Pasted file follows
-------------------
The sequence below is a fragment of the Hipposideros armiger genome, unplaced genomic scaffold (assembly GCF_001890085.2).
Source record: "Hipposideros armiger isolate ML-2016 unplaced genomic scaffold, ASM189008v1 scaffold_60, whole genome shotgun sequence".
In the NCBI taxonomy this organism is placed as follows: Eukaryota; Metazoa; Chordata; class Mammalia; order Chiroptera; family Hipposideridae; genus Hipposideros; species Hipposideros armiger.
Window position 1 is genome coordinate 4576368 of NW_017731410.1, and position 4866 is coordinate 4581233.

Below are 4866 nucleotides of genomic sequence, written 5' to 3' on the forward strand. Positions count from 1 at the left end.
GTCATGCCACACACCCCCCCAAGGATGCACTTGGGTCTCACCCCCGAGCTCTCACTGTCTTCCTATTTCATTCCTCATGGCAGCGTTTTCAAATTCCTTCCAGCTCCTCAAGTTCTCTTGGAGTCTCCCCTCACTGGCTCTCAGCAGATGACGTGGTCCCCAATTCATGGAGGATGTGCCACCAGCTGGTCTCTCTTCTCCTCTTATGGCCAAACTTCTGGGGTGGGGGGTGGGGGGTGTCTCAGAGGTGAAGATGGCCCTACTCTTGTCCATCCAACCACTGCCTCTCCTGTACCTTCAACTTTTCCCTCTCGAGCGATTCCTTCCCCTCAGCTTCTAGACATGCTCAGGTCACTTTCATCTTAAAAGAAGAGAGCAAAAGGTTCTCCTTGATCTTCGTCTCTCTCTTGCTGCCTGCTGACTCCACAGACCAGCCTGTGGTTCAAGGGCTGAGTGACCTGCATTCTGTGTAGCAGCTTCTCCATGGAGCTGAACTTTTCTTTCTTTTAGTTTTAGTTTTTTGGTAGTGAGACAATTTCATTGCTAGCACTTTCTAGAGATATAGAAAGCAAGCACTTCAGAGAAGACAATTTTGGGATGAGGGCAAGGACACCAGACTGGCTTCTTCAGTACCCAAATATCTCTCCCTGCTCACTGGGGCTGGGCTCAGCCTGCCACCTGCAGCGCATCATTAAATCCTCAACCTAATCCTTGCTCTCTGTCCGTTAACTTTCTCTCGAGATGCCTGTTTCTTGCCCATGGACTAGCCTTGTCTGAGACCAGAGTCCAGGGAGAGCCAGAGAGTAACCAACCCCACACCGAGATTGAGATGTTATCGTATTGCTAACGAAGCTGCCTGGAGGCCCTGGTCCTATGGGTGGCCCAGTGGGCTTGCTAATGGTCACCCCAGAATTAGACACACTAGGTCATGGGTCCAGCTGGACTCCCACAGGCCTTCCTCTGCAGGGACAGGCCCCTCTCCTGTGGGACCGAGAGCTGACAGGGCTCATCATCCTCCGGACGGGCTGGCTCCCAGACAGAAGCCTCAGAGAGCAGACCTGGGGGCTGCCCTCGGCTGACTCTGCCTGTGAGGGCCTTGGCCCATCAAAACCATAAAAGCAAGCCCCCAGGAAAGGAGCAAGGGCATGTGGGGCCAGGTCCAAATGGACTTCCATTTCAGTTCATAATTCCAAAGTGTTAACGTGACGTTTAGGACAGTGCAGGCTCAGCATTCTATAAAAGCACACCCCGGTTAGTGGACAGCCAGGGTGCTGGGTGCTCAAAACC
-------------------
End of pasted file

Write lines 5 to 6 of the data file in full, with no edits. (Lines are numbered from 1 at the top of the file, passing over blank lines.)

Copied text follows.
Below are 4866 nucleotides of genomic sequence, written 5' to 3' on the forward strand. Positions count from 1 at the left end.
GTCATGCCACACACCCCCCCAAGGATGCACTTGGGTCTCACCCCCGAGCTCTCACTGTCTTCCTATTTCATTCCTCATGGCAGCGTTTTCAAATTCCTTCCAGCTCCTCAAGTTCTCTTGGAGTCTCCCCTCACTGGCTCTCAGCAGATGACGTGGTCCCCAATTCATGGAGGATGTGCCACCAGCTGGTCTCTCTTCTCCTCTTATGGCCAAACTTCTGGGGTGGGGGGTGGGGGGTGTCTCAGAGGTGAAGATGGCCCTACTCTTGTCCATCCAACCACTGCCTCTCCTGTACCTTCAACTTTTCCCTCTCGAGCGATTCCTTCCCCTCAGCTTCTAGACATGCTCAGGTCACTTTCATCTTAAAAGAAGAGAGCAAAAGGTTCTCCTTGATCTTCGTCTCTCTCTTGCTGCCTGCTGACTCCACAGACCAGCCTGTGGTTCAAGGGCTGAGTGACCTGCATTCTGTGTAGCAGCTTCTCCATGGAGCTGAACTTTTCTTTCTTTTAGTTTTAGTTTTTTGGTAGTGAGACAATTTCATTGCTAGCACTTTCTAGAGATATAGAAAGCAAGCACTTCAGAGAAGACAATTTTGGGATGAGGGCAAGGACACCAGACTGGCTTCTTCAGTACCCAAATATCTCTCCCTGCTCACTGGGGCTGGGCTCAGCCTGCCACCTGCAGCGCATCATTAAATCCTCAACCTAATCCTTGCTCTCTGTCCGTTAACTTTCTCTCGAGATGCCTGTTTCTTGCCCATGGACTAGCCTTGTCTGAGACCAGAGTCCAGGGAGAGCCAGAGAGTAACCAACCCCACACCGAGATTGAGATGTTATCGTATTGCTAACGAAGCTGCCTGGAGGCCCTGGTCCTATGGGTGGCCCAGTGGGCTTGCTAATGGTCACCCCAGAATTAGACACACTAGGTCATGGGTCCAGCTGGACTCCCACAGGCCTTCCTCTGCAGGGACAGGCCCCTCTCCTGTGGGACCGAGAGCTGACAGGGCTCATCATCCTCCGGACGGGCTGGCTCCCAGACAGAAGCCTCAGAGAGCAGACCTGGGGGCTGCCCTCGGCTGACTCTGCCTGTGAGGGCCTTGGCCCATCAAAACCATAAAAGCAAGCCCCCAGGAAAGGAGCAAGGGCATGTGGGGCCAGGTCCAAATGGACTTCCATTTCAGTTCATAATTCCAAAGTGTTAACGTGACGTTTAGGACAGTGCAGGCTCAGCATTCTATAAAAGCACACCCCGGTTAGTGGACAGCCAGGGTGCTGGGTGCTCAAAACC